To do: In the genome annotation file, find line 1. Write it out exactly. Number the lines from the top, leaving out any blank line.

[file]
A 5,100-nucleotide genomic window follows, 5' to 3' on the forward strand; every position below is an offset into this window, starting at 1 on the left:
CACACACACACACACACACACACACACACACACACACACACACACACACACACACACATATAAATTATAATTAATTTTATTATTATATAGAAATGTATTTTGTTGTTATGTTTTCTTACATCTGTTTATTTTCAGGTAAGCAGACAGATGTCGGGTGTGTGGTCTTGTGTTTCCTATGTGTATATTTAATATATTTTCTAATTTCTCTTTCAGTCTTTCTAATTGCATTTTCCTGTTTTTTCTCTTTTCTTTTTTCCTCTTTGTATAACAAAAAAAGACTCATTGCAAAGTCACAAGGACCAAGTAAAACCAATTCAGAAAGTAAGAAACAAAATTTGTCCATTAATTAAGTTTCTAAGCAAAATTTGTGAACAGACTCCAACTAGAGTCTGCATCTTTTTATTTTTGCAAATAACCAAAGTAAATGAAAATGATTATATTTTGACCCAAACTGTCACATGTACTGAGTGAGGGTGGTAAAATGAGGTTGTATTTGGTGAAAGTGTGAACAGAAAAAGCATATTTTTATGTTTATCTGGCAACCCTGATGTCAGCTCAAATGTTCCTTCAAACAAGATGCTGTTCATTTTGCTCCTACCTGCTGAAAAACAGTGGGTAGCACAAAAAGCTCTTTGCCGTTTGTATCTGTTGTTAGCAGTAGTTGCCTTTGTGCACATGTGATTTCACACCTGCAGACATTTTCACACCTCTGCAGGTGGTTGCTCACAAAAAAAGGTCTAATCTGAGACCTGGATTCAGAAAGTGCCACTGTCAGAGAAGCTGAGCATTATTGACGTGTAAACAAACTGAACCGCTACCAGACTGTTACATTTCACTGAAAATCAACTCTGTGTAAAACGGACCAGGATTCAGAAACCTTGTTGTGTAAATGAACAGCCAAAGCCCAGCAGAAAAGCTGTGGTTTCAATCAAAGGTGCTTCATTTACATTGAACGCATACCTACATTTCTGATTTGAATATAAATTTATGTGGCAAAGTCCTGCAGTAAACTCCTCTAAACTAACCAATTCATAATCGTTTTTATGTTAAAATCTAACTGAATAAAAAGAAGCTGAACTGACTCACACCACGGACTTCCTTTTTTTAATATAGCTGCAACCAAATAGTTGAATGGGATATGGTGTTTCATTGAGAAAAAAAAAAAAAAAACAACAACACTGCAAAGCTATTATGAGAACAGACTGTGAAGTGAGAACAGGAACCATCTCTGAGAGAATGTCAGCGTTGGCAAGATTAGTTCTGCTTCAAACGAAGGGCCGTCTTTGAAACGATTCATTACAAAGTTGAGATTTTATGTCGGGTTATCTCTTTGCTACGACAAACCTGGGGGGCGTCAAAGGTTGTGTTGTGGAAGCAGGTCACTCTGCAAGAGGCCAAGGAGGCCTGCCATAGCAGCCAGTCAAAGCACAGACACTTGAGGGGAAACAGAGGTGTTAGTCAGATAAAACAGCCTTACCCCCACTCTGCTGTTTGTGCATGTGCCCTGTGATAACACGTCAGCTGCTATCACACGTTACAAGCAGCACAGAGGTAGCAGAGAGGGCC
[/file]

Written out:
A 5,100-nucleotide genomic window follows, 5' to 3' on the forward strand; every position below is an offset into this window, starting at 1 on the left: